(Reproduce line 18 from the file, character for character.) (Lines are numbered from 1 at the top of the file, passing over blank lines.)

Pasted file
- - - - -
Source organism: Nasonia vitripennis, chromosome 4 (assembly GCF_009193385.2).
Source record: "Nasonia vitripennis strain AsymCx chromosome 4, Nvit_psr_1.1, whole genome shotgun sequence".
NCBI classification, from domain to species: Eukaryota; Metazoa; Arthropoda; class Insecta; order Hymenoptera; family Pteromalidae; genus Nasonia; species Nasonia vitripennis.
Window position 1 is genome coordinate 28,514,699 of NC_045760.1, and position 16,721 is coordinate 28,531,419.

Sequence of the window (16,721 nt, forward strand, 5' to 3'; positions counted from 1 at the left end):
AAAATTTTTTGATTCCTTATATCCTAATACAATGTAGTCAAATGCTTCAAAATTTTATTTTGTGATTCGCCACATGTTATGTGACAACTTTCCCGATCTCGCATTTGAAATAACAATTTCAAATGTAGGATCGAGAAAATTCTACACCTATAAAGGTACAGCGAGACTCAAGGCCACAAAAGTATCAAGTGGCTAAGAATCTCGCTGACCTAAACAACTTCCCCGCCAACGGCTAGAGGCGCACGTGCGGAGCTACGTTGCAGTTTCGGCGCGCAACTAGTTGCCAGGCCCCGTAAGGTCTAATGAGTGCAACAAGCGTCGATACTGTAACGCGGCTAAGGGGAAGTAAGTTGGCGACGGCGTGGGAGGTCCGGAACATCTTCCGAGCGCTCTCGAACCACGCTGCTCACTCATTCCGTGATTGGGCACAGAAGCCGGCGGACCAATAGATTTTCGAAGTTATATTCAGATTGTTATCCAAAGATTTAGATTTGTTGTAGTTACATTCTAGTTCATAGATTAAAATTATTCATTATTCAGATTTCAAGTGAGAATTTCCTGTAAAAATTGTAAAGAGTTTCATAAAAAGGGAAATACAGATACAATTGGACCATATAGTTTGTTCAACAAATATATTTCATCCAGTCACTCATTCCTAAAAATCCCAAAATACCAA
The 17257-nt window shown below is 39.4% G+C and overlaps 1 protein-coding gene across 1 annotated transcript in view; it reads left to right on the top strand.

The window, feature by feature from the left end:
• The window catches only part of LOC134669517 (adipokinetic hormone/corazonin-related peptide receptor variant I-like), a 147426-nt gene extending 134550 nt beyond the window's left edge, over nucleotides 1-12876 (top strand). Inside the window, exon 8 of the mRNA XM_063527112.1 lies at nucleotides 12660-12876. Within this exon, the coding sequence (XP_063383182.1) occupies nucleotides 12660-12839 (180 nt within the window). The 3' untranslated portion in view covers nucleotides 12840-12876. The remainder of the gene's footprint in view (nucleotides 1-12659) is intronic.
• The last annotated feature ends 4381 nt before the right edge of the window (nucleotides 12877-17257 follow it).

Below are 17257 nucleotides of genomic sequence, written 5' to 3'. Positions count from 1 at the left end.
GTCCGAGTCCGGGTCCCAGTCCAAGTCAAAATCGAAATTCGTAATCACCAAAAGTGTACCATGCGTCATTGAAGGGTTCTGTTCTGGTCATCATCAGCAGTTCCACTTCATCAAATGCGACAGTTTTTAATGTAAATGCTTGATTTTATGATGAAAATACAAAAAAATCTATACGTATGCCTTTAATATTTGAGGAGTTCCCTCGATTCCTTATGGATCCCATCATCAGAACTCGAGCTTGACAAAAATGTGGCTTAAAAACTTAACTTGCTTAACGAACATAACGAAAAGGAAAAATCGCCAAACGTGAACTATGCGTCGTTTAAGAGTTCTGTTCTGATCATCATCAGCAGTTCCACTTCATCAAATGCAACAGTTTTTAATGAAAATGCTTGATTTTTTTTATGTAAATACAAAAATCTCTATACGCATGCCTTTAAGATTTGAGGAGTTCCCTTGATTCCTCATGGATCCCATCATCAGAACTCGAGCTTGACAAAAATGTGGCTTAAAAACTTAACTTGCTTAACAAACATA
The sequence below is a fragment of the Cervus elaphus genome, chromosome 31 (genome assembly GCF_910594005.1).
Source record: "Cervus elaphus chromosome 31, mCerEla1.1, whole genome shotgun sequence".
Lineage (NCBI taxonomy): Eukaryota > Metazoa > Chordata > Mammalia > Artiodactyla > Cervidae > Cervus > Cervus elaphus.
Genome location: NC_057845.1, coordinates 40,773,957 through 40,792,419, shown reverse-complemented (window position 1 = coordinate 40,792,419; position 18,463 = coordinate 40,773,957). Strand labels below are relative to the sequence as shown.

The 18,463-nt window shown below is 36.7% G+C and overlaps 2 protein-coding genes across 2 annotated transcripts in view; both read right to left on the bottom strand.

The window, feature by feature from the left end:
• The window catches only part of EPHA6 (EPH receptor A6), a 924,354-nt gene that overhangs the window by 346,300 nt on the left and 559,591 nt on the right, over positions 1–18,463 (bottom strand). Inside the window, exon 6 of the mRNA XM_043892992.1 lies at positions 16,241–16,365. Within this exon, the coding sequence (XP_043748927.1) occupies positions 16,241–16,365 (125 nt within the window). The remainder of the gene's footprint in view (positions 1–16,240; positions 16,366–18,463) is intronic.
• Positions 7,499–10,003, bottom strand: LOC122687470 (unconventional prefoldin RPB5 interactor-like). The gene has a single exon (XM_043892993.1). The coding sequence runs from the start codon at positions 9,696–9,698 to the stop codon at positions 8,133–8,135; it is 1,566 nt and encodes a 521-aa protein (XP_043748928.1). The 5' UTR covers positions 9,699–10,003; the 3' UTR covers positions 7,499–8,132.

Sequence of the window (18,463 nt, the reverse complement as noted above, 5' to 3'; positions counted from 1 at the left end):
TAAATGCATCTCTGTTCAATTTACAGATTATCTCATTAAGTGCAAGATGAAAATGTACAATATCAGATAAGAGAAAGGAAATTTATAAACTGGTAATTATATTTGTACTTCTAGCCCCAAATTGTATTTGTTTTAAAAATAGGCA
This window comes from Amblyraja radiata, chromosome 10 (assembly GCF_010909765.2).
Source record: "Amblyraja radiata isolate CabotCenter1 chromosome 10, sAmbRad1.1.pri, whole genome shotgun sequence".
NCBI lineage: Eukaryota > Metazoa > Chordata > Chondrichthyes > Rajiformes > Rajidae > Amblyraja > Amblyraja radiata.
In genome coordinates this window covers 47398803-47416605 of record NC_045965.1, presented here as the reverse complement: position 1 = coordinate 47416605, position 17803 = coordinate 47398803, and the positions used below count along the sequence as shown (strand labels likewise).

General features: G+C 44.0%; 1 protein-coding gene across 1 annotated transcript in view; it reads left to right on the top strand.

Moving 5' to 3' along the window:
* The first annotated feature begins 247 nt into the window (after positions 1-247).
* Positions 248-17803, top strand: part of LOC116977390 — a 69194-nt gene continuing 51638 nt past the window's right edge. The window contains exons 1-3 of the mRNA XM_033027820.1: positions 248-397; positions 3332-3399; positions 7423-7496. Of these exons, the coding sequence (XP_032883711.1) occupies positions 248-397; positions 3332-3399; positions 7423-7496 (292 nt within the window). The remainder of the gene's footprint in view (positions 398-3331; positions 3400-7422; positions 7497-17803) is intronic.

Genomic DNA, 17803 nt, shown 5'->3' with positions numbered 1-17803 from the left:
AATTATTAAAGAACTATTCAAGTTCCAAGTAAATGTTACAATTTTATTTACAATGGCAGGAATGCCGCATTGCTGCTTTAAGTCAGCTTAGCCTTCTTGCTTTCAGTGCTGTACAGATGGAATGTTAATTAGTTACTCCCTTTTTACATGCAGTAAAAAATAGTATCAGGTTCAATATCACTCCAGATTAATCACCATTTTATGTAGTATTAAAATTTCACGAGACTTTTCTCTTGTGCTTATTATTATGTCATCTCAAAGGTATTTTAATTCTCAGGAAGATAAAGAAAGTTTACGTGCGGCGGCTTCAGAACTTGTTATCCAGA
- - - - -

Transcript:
The window, feature by feature from the left end: